Apple's announcement that this year's Worldwide Developers Conference will take place on 10-14 June came with a surprise forewarning that the tickets for the event, which traditionally sell out within hours, will go on sale on Thursday 25 April (today) at 10am PDT, which is 6pm UK time.

In previous years, Apple hasn't given developers wishing to attend the annual event any warning about when tickets will go on sale, which has left many disappointed in the past. Last year, all 5,000 tickets sold out within two hours, and that's despite them going on sale at 5:30am PDT.

The early release time of the tickets received complaints from developers from the West Coast who woke up to find that WWDC 2012 had been announced and sold out long before they stumbled out of bed.

iOS software engineer from San Francisco, Rick Harrison, told Wired at the time that he "had full intentions on going to WWDC" and that he and his fellow developers had been anxious about the announcement. "I was completely appalled when I woke up at 7:45am and checked Twitter to see that WWDC tickets had both already gone on sale and sold out," he said.


Our colleagues at suggested last year that Apple should handle things differently for 2013's WWDC. "There's one element of an iPad launch that Apple would do well to replicate with WWDC ticketing – a delay between announcement and release. Apple doesn't issue a press release at 5:30am that's it's shipped iPads to random Apple Stores around the country, so why do that with WWDC tickets?" SEE: Apple's WWDC ticket fiasco

It seems that Apple agrees, and has changed the way it handles the ticketing for WWDC this year. But that's not before many developers signed up for alert services like Oisin Prendiville's WWDC 2013 Notification system, which developers paid a fee of €1 for in the hope that it would enable them to snap up a ticket as soon as they went on sale.

Of course, the down side to the pre-announced release time of the tickets means that the majority of potential WWDC 2013 attendees will be sitting with their fingers on their mouse at precisely 6pm UK time, ready cough up their $1,599 (£1,050) for a ticket.  In previous years, it would take at least a few minutes for word of the tickets' availability to begin spreading throughout the developer community, so it's likely that this year's tickets will sell out in record time now that buyers are prepared.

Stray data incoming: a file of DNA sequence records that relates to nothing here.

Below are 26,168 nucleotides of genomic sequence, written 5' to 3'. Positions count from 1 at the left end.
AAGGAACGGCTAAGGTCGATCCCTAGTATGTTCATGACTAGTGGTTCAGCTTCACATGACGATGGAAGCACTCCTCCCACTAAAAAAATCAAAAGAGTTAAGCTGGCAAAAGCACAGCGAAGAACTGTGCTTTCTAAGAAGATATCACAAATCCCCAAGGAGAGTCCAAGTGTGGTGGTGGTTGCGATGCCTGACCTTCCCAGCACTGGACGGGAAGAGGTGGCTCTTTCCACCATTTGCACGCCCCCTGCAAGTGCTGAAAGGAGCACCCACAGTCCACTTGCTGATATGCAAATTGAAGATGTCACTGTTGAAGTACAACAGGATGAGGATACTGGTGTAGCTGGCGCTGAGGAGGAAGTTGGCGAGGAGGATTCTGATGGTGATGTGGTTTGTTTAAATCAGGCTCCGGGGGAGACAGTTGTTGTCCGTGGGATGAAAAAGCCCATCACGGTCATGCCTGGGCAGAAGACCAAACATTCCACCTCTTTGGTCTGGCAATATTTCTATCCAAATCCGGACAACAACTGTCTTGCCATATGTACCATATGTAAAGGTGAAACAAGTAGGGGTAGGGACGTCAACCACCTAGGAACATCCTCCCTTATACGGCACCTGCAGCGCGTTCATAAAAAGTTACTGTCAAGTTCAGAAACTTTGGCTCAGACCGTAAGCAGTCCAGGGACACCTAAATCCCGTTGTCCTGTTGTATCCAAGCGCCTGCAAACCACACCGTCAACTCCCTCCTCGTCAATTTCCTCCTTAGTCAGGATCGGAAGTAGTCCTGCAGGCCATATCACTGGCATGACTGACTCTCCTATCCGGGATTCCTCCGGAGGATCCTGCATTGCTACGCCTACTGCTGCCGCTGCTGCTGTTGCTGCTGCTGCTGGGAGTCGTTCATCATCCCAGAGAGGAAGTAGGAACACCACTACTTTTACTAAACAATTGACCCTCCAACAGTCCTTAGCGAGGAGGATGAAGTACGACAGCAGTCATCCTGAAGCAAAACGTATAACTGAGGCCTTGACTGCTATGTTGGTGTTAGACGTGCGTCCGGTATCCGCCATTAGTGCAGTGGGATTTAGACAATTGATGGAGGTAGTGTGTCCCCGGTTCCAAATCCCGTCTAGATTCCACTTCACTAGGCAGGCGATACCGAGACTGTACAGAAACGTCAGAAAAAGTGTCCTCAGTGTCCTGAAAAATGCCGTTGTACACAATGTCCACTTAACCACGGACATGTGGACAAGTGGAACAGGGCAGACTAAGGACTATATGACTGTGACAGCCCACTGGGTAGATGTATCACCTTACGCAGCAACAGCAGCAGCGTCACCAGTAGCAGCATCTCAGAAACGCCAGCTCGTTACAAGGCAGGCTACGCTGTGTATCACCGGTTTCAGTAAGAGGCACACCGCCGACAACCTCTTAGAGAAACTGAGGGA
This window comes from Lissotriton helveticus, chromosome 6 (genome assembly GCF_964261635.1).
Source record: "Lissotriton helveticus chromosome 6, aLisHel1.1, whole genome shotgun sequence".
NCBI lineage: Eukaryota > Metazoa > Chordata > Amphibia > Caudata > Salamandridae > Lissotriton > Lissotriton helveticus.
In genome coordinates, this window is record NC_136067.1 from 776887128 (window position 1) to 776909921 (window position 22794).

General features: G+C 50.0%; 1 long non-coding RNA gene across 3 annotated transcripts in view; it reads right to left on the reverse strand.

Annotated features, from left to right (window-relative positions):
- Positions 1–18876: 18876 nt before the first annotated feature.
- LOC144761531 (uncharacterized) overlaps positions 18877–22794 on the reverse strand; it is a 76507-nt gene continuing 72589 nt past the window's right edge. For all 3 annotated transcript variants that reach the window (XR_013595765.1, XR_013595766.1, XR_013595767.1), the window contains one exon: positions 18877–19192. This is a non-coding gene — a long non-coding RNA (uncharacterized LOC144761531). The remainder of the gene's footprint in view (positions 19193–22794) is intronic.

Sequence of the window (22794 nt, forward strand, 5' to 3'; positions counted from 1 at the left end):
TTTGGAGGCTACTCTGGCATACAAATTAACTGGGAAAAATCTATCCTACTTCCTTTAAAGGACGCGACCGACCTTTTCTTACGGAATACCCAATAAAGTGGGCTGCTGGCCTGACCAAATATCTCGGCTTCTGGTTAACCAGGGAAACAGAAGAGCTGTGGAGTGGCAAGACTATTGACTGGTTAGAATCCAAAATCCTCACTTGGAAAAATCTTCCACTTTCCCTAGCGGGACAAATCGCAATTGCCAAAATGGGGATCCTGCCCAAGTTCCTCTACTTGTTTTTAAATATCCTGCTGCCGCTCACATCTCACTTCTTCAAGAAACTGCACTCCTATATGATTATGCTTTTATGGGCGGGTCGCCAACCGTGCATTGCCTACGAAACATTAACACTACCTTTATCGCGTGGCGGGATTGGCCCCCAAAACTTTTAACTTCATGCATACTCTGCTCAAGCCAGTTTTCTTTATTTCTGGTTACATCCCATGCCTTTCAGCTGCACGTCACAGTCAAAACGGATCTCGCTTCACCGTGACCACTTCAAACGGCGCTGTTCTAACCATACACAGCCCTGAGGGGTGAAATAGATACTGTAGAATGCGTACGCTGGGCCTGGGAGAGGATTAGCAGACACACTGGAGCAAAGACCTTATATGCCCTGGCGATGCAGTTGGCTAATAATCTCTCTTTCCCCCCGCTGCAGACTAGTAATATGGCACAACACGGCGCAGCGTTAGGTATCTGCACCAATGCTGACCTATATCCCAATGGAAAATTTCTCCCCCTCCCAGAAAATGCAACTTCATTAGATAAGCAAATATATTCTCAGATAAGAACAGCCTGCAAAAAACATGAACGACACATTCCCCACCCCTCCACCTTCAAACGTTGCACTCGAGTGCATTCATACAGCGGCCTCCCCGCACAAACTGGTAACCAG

Ars Technica has suggested that Apple CEO Tim Cook's announcement at the company's quarterly earnings call on Tuesday that we'll see "amazing" new products this autumn and in 2013 may have been a ploy to reduce overcrowding at WWDC, as this suggests that no major hardware launch will take place at the company's keynote in June.

Apple has confirmed, however, that we'll be treated to an "in-depth" look at the future of iOS and OS X at this year's WWDC, which is likely to be our first glimpse of iOS 7 and Mac OS X 10.9.

"At the five-day conference, developers from around the world will learn about the future of iOS and OS X, enabling them to create incredible new apps with innovative features," Apple said in a press release yesterday. "WWDC will also feature more than 100 technical sessions presented by over 1,000 Apple engineers, hands-on labs to help developers integrate new technologies, as well as the popular Apple Design awards, a showcase of the most outstanding apps available through the App Store and Mac App Store."

In order to buy a ticket, you must be a member of Apple's iOS Developer Program, iOS Developer Enterprise Program or the Mac Developer Program as of Apple's announcement of WWDC yesterday at 5.30am PDT, and at the time you purchase the ticket. Ticket purchases are limited to one per person or five per organisation, says Apple.

For more information about how to purchase a WWDC 2013 ticket, click here.

See also:

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Apple CEO Tim Cook admits: 'We shouldn't have announced new iMac until 2013'

Tim Cook reveals Apple is working on "amazing" new products in "exciting" new categories

Apple's Cook talks quarterly earnings, new products